Ergo, I enjoy Thailand.
It’s pretty simple really.
Before spending several months in Chiang Mai I had no idea there was much more to Thailand’s landscape than its ubiquitous beaches. The winding roads to Pai suggested otherwise, and a week on a scooter a couple of months later confirmed it. Towering mountains, misty rice paddies, rushing waterfalls, and not a grain of sand for several hundred miles.
I loved my time on the beach as well — I mean, who wouldn’t? — but when it comes to sheer variety, you just can’t beat the north of the country.
Before I first came to Southeast Asia, fruit shakes were reserved for a special treat. At well over five bucks each in Australia or New Zealand, they had to be. Since being in Thailand, I’ve changed my view. Fruit shakes are a necessity, a vital part of a balanced diet.
As often as possible.
When you can pay as little as 20 baht (~70c) for an incredible one, why on earth not?
I am going to smuggle Mrs Pa – and her blender – into my backpack when I go.
The smoky tang of stir-fried pork from a market stall. The croak of real frogs in the morning, or fake ones at the night markets. Crowing roosters. Overloaded sewers. Singing that spills out of the Buddhist wats, or the call to prayer from the mosques in Muslim areas. The twice-daily playing of the national anthem, when everyone stands still for a minute or two.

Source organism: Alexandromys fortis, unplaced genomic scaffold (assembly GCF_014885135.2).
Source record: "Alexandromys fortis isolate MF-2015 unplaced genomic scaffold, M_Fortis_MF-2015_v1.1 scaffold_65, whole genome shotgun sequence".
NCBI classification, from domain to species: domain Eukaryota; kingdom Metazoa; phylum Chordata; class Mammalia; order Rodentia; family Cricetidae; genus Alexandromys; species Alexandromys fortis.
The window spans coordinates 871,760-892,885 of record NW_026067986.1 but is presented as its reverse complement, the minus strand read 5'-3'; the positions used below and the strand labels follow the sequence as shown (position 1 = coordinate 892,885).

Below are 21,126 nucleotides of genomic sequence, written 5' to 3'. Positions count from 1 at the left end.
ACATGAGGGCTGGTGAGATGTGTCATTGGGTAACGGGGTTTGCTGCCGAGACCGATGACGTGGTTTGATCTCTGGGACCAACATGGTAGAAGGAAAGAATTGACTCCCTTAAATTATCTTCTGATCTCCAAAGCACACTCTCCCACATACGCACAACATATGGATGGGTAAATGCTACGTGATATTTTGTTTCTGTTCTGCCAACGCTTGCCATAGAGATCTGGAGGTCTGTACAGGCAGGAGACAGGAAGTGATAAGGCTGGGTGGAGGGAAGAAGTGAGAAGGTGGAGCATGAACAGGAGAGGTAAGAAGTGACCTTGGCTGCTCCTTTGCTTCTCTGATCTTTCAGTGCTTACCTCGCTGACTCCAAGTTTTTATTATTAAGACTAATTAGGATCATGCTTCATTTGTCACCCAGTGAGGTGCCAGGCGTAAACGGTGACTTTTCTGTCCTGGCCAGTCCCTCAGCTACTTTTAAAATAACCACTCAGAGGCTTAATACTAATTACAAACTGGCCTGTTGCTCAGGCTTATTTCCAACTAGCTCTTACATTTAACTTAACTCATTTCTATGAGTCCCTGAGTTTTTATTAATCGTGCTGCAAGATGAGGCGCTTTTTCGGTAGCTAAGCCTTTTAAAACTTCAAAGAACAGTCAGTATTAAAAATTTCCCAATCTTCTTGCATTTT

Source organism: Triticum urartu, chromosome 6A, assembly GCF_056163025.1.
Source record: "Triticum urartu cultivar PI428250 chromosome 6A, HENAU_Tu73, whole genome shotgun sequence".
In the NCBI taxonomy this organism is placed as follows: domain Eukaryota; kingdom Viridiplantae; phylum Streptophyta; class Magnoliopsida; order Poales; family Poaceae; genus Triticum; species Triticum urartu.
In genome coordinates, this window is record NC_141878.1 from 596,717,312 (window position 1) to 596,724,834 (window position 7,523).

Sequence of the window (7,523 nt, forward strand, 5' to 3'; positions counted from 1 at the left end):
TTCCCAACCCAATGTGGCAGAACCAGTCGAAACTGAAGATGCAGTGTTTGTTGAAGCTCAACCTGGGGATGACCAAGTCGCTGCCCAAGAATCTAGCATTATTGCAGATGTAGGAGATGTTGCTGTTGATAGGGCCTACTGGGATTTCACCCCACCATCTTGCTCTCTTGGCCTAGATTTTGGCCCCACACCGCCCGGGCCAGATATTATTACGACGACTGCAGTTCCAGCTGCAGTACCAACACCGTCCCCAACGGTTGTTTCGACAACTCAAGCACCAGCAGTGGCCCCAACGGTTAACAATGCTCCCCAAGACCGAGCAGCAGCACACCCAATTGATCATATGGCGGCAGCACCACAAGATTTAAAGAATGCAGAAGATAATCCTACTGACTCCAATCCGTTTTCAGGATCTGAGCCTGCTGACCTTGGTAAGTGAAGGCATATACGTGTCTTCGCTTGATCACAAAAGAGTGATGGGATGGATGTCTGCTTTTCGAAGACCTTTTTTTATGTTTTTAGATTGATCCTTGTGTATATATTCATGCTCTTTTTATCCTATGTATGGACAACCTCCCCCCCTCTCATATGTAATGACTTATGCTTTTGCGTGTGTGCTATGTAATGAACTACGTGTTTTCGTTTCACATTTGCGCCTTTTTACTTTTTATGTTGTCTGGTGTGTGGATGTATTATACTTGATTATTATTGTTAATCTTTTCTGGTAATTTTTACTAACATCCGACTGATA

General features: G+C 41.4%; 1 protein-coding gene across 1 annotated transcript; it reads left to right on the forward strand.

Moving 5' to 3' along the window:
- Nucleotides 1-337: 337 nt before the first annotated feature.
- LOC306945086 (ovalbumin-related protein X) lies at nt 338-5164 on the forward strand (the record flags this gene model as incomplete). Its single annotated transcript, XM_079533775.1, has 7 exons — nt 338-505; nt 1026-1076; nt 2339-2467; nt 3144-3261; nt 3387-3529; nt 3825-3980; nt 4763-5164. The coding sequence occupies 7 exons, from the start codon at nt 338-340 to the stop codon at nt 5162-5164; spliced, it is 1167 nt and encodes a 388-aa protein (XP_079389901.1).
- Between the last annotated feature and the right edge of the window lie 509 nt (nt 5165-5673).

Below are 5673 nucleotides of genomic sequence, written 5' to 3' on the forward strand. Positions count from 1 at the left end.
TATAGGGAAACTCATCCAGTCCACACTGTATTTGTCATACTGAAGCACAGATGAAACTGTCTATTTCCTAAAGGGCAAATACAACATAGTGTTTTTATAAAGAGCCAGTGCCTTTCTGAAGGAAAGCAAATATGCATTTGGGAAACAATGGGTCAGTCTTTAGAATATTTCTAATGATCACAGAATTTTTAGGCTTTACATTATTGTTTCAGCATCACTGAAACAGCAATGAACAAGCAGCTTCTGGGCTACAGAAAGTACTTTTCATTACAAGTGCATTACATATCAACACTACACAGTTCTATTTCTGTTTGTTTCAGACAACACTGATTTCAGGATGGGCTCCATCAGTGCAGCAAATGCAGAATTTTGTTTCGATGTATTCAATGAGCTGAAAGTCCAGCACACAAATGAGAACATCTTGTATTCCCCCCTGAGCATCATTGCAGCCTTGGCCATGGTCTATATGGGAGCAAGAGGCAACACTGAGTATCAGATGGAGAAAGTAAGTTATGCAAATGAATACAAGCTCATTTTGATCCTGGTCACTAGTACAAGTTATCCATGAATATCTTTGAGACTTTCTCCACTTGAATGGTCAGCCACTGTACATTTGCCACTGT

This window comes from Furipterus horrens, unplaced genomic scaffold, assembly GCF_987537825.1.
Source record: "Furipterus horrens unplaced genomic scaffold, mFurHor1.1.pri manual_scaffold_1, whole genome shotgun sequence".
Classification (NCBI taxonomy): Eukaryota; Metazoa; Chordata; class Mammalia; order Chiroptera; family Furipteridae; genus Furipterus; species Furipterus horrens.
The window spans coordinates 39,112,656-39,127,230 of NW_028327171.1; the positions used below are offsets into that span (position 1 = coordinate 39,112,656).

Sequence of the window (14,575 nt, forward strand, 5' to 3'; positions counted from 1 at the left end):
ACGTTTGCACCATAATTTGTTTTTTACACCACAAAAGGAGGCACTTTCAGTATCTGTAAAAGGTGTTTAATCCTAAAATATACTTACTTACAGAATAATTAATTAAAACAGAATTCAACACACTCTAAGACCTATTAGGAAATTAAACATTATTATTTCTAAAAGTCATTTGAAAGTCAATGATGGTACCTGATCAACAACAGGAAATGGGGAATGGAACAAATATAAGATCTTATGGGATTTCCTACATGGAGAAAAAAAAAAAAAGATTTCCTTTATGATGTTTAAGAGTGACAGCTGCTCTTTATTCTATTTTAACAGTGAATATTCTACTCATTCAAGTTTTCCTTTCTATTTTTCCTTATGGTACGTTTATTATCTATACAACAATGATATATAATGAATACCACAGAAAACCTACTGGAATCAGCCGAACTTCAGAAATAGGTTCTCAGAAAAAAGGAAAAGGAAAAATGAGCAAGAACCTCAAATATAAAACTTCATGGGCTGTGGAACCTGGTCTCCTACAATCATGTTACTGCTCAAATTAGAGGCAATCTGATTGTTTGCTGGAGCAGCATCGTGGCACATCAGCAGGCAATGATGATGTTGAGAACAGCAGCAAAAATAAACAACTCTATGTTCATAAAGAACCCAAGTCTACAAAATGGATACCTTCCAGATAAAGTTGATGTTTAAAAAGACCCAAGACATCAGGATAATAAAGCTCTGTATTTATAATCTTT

Exhaust fumes from thousands of scooters. Noisy longtails. Fish ripening in the sun. Frangipani wafting on the breeze. Babies crying. Crickets launching into their nightly crescendo, as regular as clockwork. People singing, in a language I don’t understand, but with happiness I do.
Monks are everywhere here. On the back of scooter, talking on an iPhone, walking in small groups, the bright orange robes marking them out from half a block away. They are just a part of everyday life, treated with respect but not put on a pedestal. Seeing them is a gentle reminder of the importance of the Buddhist faith in this country, and I love it.
Life here is easy, in a way it just isn’t elsewhere in the world. Want to go somewhere? There’ll be a bus, car, scooter … something … heading your way for a buck or two. Almost nothing needs to be booked much in advance. If it needs changing, no drama (and no fee!).
There’s free Wi-fi everywhere for those who need it. Scooter got a flat tire in the middle of nowhere? Wait five minutes, and the guy walking past will be able to sort it out, or know somebody who can. Need some food at midnight? Same applies. Pretty much anything is possible, and it’s not hard to find someone to help you do it.
The stupid little regulations that suck the joy out of life back home just don’t exist here. Ride with five people on a scooter. Set up a food stall on the sidewalk. Run a red light. If you’re not hurting someone else, nobody gives a shit.
I’ll probably miss that most of all.
I genuinely love this country. As I start to pack my bags I feel like I’m leaving a piece of me behind.
Of course I’m looking forward to what the next six months holds — time with friends and family on four continents, exploring several new countries, sailing a yacht off the Turkish coast and so much more. It will be an incredible, albeit expensive, period of travel.
I have a feeling, though, I’ll be back here again before the end of the year.
Home is where the heart is, after all.
My heart remains in Thailand.